Monday Apr 27, 2015

Interested in Lift-Off for Your Cloud Business?

Julian Orr (@Orr_UX), Senior Usability Engineer in the Oracle Applications User Experience Communications and Outreach team reflects on the OAUG Collaborate 15 conference.

Much like the very real sand cloud that enveloped Las Vegas during this year’s OAUG Collaborate 15, the conference itself is getting drawn deeper into the Oracle Cloud, as more Oracle applications lift off and soar towards the Oracle Applications Cloud user experience and look and feel.

I co-presented three sessions with Oracle Cloud Applications partners at the conference. All three sessions focused on how to extend and complement the functionality of the Oracle Applications Cloud using a combination of PaaS for SaaS (or PaaS4SaaS as we call it). Common themes included:

  • PaaS is an agile, effective means used to extend SaaS cloud applications as proven by our partners.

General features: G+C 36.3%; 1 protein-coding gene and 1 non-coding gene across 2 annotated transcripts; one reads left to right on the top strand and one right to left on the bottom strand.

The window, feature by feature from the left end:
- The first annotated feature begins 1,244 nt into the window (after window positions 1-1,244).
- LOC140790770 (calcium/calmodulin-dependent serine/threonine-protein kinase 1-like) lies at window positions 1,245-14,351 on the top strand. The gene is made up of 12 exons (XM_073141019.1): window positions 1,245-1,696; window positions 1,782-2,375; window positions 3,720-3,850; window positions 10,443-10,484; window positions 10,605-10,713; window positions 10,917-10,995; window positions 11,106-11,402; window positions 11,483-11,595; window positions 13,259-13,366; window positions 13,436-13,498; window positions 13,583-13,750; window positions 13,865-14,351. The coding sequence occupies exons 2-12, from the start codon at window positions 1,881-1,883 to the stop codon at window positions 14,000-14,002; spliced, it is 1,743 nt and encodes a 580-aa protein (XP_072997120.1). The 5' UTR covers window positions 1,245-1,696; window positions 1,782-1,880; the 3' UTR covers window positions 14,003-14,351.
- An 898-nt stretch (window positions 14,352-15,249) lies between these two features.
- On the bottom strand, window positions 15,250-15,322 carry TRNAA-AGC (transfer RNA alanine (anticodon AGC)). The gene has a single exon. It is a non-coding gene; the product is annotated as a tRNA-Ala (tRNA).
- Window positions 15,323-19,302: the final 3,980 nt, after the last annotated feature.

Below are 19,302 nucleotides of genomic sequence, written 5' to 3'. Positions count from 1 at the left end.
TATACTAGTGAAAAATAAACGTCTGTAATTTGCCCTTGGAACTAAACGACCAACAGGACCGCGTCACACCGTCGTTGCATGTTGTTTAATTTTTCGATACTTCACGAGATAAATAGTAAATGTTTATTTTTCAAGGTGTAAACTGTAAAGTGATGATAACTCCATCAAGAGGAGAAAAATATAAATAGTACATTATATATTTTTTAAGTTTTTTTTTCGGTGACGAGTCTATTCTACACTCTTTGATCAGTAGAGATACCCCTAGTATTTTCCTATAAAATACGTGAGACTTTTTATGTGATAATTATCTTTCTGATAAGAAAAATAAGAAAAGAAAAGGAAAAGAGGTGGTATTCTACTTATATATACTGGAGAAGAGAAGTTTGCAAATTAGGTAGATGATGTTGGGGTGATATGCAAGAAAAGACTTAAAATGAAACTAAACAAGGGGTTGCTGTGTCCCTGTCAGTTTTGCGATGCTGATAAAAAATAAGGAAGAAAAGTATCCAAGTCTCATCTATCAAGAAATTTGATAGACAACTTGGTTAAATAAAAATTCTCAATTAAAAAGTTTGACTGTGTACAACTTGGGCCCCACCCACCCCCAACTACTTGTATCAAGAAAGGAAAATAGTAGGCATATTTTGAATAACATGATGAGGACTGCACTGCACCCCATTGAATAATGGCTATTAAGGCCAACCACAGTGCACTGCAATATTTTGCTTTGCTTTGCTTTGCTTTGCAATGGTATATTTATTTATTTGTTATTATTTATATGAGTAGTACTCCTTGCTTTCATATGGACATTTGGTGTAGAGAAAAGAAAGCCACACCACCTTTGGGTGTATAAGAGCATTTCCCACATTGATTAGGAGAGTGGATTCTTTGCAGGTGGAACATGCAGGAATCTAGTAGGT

• Oracle PaaS is not just used to extend SaaS functionality, but it’s also used to extend the user experience benefits of the Oracle Applications Cloud simplified UI to your users.
  • Applying best practices helps users reap the many benefits of the simplified user experience.

In the Oracle Fusion Middleware for the Cloud panel session, Sandeep Banerjie, Senior Director, Oracle Product Management, did a great job of setting the table with comprehensive coverage about Oracle Cloud current and future offerings.

Julian Orr, and Basheer Khan at the Oracle Fusion Middleware for the Cloud panel

(L-R) Sandeep Banerjie, Julian Orr, and Basheer Khan at the Oracle Fusion Middleware for the Cloud panel [Photo by Natasha K. Rogers (@NatashaKotovsky)]

I used my time to describe how the Oracle Applications User Experience team worked with Basheer Khan, (@bkhan) CEO of Knex Technology and OAUX Speaker, and its customers in an intensive onsite design workshop to rapidly develop a simplified approach for accurately assigning a constantly changing cadre of new hires to project resources to enable accurate management and accounting. Basheer followed my coverage of the simplified design process with a live demo the PaaS application that we co-designed.